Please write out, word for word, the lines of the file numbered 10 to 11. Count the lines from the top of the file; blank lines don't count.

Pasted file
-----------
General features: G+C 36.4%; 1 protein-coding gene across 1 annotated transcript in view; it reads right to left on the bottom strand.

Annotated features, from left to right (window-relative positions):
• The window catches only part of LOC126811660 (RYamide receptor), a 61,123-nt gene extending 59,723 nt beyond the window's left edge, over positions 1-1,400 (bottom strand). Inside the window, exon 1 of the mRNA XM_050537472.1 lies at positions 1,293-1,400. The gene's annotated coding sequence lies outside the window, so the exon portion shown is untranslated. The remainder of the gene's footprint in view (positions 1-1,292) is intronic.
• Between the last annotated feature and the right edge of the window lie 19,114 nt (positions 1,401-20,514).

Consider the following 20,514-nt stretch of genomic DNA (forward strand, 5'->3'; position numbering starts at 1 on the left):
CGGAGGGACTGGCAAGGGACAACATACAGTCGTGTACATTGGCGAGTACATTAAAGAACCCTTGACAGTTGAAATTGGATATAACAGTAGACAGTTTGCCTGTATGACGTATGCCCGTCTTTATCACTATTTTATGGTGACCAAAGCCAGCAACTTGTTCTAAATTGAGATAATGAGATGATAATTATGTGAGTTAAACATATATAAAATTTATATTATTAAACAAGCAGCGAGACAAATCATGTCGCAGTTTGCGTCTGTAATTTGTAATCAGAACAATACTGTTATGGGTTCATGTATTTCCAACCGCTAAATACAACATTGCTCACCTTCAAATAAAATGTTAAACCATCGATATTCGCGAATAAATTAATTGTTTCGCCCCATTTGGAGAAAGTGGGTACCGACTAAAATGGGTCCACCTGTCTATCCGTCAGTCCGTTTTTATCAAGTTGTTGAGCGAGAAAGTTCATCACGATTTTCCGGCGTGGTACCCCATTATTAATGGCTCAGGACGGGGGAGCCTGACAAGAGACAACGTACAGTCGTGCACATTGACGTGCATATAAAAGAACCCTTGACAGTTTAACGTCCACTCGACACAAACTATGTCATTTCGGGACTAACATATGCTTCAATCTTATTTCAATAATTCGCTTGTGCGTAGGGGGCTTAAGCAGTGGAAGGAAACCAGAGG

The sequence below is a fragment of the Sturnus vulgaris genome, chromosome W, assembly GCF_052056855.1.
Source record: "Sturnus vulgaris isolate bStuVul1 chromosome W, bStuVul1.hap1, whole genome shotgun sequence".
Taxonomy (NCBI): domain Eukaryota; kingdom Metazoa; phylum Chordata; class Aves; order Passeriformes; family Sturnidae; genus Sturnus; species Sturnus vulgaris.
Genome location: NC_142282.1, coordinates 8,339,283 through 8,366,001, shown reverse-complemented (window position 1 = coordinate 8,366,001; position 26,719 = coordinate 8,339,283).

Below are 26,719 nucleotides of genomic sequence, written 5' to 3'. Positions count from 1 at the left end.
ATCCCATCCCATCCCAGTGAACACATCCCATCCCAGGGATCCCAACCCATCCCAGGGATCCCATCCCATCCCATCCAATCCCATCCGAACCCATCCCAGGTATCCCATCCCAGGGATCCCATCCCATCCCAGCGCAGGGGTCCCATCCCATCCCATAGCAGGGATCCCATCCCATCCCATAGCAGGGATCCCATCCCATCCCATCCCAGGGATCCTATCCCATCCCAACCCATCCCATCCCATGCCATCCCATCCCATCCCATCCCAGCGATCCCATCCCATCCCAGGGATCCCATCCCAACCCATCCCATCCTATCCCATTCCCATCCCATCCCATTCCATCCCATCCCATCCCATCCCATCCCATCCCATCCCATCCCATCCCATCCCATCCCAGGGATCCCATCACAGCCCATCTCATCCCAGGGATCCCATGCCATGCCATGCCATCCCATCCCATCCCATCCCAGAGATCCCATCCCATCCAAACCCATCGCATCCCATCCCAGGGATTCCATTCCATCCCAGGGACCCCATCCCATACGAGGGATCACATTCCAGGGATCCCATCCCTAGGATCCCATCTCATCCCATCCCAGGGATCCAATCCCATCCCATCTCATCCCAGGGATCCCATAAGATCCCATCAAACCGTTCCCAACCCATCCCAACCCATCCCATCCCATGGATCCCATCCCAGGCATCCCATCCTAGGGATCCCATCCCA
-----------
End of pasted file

Genome location: NC_142282.1, coordinates 8,339,283 through 8,366,001, shown reverse-complemented (window position 1 = coordinate 8,366,001; position 26,719 = coordinate 8,339,283).

Below are 26,719 nucleotides of genomic sequence, written 5' to 3'. Positions count from 1 at the left end.